Applicant has found that a pair of spaced apart magnets for each respective pad, with the magnets positioned generally as shown in FIG. 1 of the drawing, are adequate for magnetically holding the pads in position. In the construction shown, magnets having approximately 13 pounds holding force each have been successfully utilized.
Once the pads with their corresponding plates are positioned intermediate the ends of the broken stringer to be repaired, so that the plates are in position to straddle the break, the operator pushes button 66 to cause the jaws to be swung to move the pads 38 toward one another. Sufficient force is imparted through the jaws by power means 22 to force the studs of the respective plates fully into the wood with some of the studs of each plate located on each side of the break so that the installed plate is capable of bearing whatever load may be imparted on the previously weakened stringer.
The overwhelming majority of breaks which occur during use and handling of pallets of this type occur in the primary load bearing stringers. Further, these breaks generally extend along the grain of the wood which is longitudinally of the stringers. Accordingly, the installation of a pair of plates on opposite side of the broken stringer straddling the break is more than adequate for returning the stringer to serviceable, load bearing condition.
Once a broken stringer has been mended, the pallet can be simply withdrawn from the position with the mended stringer extending between the pads. If only one stringer is broken for a particular pallet, the pallet is then in condition for return to service. On the other hand, if one or more other stringers of the pallet is also broken, the procedure is repeated to mend the other stringer or stringers.
Manifestly, if a break should be located in closer proximity to the opposite end of the pallet, it is a simple procedure for the pallet to be rotated so that the opposite end of the broken stringer can be moved between the pads for the installation of the repairing plates by apparatus 10.
Means other than magnets could, of course, be utilized for releasably attaching the plates 56 to their respective pads 38 for installation by apparatus 10. However, it has been found that the magnets are well suited for this purpose because the plates become secured to the wood after the studs are pressed into the wood so that the magnetic holding force between the plates and the corresponding magnets is easily broken when the jaws are swung open. This permits ready removal of the pallet after it is repaired without the necessity for further operating attention to disengage the plates from the apparatus.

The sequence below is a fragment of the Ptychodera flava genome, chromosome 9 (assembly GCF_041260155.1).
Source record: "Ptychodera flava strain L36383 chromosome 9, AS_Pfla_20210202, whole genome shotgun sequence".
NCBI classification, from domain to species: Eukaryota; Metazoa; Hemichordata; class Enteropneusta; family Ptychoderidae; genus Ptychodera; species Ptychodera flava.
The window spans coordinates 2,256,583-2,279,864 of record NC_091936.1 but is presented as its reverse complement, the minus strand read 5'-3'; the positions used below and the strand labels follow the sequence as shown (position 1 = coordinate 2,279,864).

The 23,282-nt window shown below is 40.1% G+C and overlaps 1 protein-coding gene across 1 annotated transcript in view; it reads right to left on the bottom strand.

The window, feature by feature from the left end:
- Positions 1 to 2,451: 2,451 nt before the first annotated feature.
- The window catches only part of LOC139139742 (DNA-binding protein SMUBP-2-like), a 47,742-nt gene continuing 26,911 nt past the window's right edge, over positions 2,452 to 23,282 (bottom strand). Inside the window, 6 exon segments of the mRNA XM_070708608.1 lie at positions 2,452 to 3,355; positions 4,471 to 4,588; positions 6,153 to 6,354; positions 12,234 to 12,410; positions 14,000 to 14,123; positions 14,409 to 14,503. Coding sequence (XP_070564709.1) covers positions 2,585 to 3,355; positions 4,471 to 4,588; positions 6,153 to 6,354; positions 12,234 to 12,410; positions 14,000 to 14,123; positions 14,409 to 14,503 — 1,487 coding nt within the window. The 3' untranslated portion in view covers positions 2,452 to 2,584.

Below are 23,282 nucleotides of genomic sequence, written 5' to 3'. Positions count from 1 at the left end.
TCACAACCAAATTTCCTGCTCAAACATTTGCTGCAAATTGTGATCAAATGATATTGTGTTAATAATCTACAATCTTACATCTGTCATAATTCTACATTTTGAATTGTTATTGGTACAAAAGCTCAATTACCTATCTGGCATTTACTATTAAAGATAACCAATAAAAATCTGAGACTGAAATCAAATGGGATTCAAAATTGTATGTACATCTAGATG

The importance of the pivotal mounting of the pads 38 to their respective jaws for limited swinging movement about axes parallel with the axis of swinging of the jaws should not be overlooked. Proper placement of the respective plates with the studs fully inserted into the stringer wood is important. However, the widths of different stringers may vary. Further, pallets are not constructed with absolute precision and the wood used for such construction is often relatively inexpensive and may be uncured. Such wood is subject to warping, particularly under the conditions which may be encountered by the pallets. It is, therefore, not possible to calculate accurately the precise positional relationship which will exist between the sides of a stringer and the pads at the time the projecting ends of the studs engage the wood. If the plates are not substantially parallel to the wood when the force is applied by the jaws, the force imparted by the jaws could bend the projections or result in less than full insertion of the projections into the wood.
The pivotal coupling of the pads to their respective jaws for limited swinging movement allows the pads to align themselves with the surface of the wood as the studs engage the corresponding stringer side irrespective of the angles between the jaws at the moment of engagement. This insures that the clamping force exerted by the jaws is always exerted perpendicularly to the plane of the plate so that complete and accurate installation of the plate results at all times.
From the foregoing, it will be seen that this invention is one well adapted to attain all the ends and objects hereinabove set forth together with other advantages which are obvious and which are inherent to the structure.
It will be understood that certain features and subcombinations are of utility and may be employed without reference to other features and subcombinations. This is contemplated by and is within the scope of the claims.
Since many possible embodiments may be made of the invention without departing from the scope thereof, it is to be understood that all matter herein set forth or shown in the accompanying drawings is to be interpreted as illustrative and not in a limiting sense.